Slayings occurred in Macedonia,
Thessaly and the Peloponnesus.
Four minor clashes were reported
from Trikkala, in Thessaly.
The heaviest attack was by 400
leftists, armed with automatic
weapons, on a police station near
Grevena. in Western Macedonia.
The leftists killed a policeman,
seized six others and carried off 15
civilians after forcing the station to
surrender. A rightist civilian and
his son were slain.
Another outlaw gang of 100 at
tacked a police station near Tripolis,
killing three police and wounding
Acting Premier Stylianos Gonatas
prohibited announcement of the
plebiscite results over loudspeakers
and also forbade political gather
ings. He congratulated leftists and
rightists who had attended mass
meetings in the past two days for
their orderliness.
"Now is the chance to express
our free will," Gonatas said in a
formal statement. “If this day
(Sunday) passes with calmness,
every one will know it is to the
credit of Greece and will raise the
prestige of the nation before the
world whose eyes are centered on
The military said any complaints
during the voting should be directed
to the military supervisors at the
polls. British observer teams will
tour the balloting places. The
United States State Department said
it could not send observers because
of lack of personnel. Russia re
jected an Invitation to send ob
State Department Says
It Asked Warships' Cruise
ly the Associated Prasi
The State Department said yes
terday that the Navy orders sending
the giant aircraft carrier Franklin
Delano Roosevelt and accompany
ing warships to Greek ports were
in response to a State Department
In an attempt to clarify conflict
ing reports on where the idea origi
nated, a State Department spokes
man said the American Ambassador
in Athens had asked the Greek
government to permit stops at Greek
ports after the Navy decided to
send the warships into the Medi
terranean for a training cruise.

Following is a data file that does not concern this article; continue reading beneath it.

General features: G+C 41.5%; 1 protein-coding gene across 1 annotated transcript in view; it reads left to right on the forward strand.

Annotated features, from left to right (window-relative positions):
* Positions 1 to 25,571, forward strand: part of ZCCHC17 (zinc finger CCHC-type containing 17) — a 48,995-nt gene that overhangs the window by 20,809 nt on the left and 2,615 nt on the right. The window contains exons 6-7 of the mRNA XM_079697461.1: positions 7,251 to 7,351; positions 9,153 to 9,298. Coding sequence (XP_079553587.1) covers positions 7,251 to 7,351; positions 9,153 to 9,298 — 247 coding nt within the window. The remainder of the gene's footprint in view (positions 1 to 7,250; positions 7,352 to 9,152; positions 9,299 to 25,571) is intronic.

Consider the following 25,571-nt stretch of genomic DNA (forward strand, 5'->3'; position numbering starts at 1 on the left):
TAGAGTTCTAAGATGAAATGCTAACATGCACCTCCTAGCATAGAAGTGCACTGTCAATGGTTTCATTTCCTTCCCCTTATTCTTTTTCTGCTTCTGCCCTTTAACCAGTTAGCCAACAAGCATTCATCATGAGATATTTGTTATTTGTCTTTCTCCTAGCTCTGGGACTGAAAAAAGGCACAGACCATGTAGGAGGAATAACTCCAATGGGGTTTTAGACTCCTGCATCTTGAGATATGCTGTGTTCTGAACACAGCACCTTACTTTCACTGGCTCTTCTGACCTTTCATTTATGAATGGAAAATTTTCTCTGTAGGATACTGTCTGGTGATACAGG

The expected visit of the Amer
ican vessels September 5 has “no
connection whatsoever” with the
Greek elections scheduled for Sep
tember 1, the official said.
"The State Department requested
that the ships stop at Greek ports
as a gesture to a valiant ally," he
The spokesmn denied that the
Greeks had requested the American
warships to visit at that particular
'Continued From First Page t
Greece * * * on the eve of the
plebiscite" scheduled for Sunday on
the question of the return of the
“An attempt is being made to
utilize this conference to make
claims not on an enemy but on
one’s neighbors,” Mr. Molotov said.
He declared that the Greek dele
gation was not waiting to bring its
claims before the conference in a
"usual democratic manner,” and was
trying to involve the Council of
Foreign Ministers in “their inflamed
claims of aggrandizement.”
Foreign Troops Cited.
He charged that the pro-mon
archist Greek government was “in
need of external successes to settle
internal affairs on the eve of the
plebiscite and to cover up terrorism.”
"Sometimes it is necessary to rely
on foreign troops,” he added, re
ferring to the presence of British
troops in Greece, which he had pre
viously assailed at other sessions of
the peace conference.
“Greece,” he said, “is in the grip
of terrorism in which every liberty
has been suppressed.”
At two points in the calm, but em
nhatic speech he delivered in the
ornate salon at Luxembourg Palace,